During the Renaissance, Venice served as a major point of trade in Europe. With a flourishing economy, the city soon became a center for tourism, art, and culture. After adopting the printing press in the early 16th century, Venice began to produce many important works of various Greek and Roman writers. Despite the city’s freedom from the censorship of the Church, religious literature increased in production due to the Counter-Reformation in the 16th century. After the success of the Protestant Reformation, Catholic leaders fought to implement their religious doctrines in places like Venice. By 1580, there were over 60 religious households in Venice filled with thousands of clergymen, friars, monks, and nuns. Both inside and outside of these religious institutions, the production of literature backing the Counter-Reformation called for Catholic values in the home. The virtuous woman was asked to be chaste, modest, obedient, and complementary to their household and husband. As an active publication center, however, Venice also produced non-religious and anti-religious texts. Some of these works were written by Venetian women with the means to an education. They produced texts outside of and in response to the religious ideals encouraging women to serve as tokens of Catholic morality where they would be judged by their ability to perform as devout mothers and obedient wives. Over the next several months this blog will focus on four Venetian female philosophers: Veronica Franco (1546-1591), Moderata Fonte (1555-1592), Lucrezia Marinella (1571-1653), and Arcangela Tarabotti (1604-1652). By examining selected passages from their texts, we will look to highlight the nuance and significance of the feminist and philosophical insights made by these women during this time.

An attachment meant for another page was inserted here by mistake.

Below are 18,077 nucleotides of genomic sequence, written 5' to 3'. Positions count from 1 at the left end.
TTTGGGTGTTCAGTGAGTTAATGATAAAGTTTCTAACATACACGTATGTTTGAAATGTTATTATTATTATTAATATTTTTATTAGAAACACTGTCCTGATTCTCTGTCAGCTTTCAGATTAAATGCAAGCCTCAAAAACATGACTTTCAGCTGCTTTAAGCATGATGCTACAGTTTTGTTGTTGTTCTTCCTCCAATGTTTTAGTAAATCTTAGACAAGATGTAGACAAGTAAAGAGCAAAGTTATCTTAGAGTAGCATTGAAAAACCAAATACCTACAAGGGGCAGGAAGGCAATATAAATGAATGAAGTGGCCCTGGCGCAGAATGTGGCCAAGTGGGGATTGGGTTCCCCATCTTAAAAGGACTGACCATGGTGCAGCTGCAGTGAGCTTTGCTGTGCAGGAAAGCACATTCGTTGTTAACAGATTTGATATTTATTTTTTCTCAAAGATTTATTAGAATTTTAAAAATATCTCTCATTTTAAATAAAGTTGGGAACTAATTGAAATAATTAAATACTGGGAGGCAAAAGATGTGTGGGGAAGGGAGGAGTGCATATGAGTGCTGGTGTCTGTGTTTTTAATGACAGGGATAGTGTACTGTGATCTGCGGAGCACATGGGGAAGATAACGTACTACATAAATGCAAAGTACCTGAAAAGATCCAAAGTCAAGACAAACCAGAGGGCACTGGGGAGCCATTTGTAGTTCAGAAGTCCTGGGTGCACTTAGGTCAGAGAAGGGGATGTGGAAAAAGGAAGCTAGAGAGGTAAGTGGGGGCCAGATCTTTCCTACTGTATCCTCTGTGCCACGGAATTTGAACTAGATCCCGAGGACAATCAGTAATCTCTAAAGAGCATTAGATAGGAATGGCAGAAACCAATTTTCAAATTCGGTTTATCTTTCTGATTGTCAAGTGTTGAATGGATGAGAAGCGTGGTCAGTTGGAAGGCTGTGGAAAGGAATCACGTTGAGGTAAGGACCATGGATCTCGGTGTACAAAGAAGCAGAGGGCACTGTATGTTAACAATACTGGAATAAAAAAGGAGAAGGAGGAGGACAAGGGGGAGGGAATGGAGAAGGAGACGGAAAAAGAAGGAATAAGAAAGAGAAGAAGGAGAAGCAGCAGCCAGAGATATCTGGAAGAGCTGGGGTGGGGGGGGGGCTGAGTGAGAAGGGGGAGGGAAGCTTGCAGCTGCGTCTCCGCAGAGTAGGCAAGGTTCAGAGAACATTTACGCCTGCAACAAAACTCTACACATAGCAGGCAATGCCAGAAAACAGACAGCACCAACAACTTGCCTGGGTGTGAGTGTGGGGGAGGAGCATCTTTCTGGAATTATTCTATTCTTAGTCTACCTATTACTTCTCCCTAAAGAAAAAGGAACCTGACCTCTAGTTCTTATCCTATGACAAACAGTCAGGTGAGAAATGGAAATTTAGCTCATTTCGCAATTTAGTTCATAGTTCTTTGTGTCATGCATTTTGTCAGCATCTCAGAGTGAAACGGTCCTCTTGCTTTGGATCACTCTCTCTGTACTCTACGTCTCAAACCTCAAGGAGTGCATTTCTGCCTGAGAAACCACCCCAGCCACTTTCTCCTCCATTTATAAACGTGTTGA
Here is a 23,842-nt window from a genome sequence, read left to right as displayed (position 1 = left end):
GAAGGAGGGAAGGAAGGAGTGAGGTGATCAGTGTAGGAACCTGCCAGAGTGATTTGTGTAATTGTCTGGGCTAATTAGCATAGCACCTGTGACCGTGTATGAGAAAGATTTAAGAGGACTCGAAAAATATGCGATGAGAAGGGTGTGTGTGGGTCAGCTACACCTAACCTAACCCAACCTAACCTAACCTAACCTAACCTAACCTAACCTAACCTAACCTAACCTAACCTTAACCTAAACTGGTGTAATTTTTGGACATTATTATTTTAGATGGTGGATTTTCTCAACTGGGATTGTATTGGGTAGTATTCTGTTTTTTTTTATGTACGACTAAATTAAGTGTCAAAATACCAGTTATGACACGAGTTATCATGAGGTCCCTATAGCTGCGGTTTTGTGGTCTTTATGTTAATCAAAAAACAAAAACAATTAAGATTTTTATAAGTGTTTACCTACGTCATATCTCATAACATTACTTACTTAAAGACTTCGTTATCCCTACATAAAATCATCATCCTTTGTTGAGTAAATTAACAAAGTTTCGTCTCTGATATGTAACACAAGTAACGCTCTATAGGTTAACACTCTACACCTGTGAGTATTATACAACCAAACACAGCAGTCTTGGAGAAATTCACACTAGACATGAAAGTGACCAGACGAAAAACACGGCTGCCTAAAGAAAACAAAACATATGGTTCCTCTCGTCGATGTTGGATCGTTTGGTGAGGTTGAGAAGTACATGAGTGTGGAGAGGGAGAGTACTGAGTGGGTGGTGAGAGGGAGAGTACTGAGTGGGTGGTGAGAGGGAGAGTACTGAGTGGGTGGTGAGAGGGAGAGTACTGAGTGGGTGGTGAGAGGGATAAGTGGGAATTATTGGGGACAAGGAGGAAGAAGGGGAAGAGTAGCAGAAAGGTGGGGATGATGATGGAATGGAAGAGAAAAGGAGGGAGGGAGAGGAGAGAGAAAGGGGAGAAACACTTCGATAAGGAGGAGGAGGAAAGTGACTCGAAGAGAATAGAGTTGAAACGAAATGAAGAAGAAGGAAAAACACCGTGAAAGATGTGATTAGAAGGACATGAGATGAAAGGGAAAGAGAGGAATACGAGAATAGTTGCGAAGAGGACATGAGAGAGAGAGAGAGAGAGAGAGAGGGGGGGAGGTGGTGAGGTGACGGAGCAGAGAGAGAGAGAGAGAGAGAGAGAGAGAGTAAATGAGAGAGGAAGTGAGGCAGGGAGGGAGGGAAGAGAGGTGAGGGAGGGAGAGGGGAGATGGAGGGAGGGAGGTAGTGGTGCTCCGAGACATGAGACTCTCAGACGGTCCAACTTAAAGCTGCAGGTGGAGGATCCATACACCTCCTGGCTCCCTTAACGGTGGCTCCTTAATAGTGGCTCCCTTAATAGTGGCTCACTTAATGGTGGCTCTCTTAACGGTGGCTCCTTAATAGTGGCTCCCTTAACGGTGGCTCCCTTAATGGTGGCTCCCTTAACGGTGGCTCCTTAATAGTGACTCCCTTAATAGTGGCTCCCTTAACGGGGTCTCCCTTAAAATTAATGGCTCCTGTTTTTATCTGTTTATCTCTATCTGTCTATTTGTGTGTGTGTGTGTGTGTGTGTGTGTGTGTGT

Olivia Branscum is a PhD student in Philosophy at Columbia University. She is co-producer of the ENN New Voices podcast